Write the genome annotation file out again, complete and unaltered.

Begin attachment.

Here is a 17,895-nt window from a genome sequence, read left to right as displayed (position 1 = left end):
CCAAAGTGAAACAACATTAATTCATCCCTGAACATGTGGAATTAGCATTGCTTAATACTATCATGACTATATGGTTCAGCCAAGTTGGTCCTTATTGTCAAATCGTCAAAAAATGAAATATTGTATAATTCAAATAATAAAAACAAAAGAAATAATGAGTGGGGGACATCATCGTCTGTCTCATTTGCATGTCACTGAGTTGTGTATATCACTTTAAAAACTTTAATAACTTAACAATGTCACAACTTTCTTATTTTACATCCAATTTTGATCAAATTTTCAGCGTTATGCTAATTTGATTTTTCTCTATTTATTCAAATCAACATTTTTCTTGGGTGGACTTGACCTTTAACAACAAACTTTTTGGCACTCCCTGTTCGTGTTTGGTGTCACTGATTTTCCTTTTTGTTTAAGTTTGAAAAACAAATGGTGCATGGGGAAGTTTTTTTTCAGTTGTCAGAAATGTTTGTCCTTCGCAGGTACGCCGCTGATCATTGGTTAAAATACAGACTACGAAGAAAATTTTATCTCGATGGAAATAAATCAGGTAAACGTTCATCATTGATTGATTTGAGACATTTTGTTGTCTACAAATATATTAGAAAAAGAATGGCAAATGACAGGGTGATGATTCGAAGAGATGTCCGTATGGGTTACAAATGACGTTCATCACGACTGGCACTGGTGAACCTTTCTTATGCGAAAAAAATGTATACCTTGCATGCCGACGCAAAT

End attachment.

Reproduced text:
Here is a 17,895-nt window from a genome sequence, read left to right as displayed (position 1 = left end):
CCAAAGTGAAACAACATTAATTCATCCCTGAACATGTGGAATTAGCATTGCTTAATACTATCATGACTATATGGTTCAGCCAAGTTGGTCCTTATTGTCAAATCGTCAAAAAATGAAATATTGTATAATTCAAATAATAAAAACAAAAGAAATAATGAGTGGGGGACATCATCGTCTGTCTCATTTGCATGTCACTGAGTTGTGTATATCACTTTAAAAACTTTAATAACTTAACAATGTCACAACTTTCTTATTTTACATCCAATTTTGATCAAATTTTCAGCGTTATGCTAATTTGATTTTTCTCTATTTATTCAAATCAACATTTTTCTTGGGTGGACTTGACCTTTAACAACAAACTTTTTGGCACTCCCTGTTCGTGTTTGGTGTCACTGATTTTCCTTTTTGTTTAAGTTTGAAAAACAAATGGTGCATGGGGAAGTTTTTTTTCAGTTGTCAGAAATGTTTGTCCTTCGCAGGTACGCCGCTGATCATTGGTTAAAATACAGACTACGAAGAAAATTTTATCTCGATGGAAATAAATCAGGTAAACGTTCATCATTGATTGATTTGAGACATTTTGTTGTCTACAAATATATTAGAAAAAGAATGGCAAATGACAGGGTGATGATTCGAAGAGATGTCCGTATGGGTTACAAATGACGTTCATCACGACTGGCACTGGTGAACCTTTCTTATGCGAAAAAAATGTATACCTTGCATGCCGACGCAAAT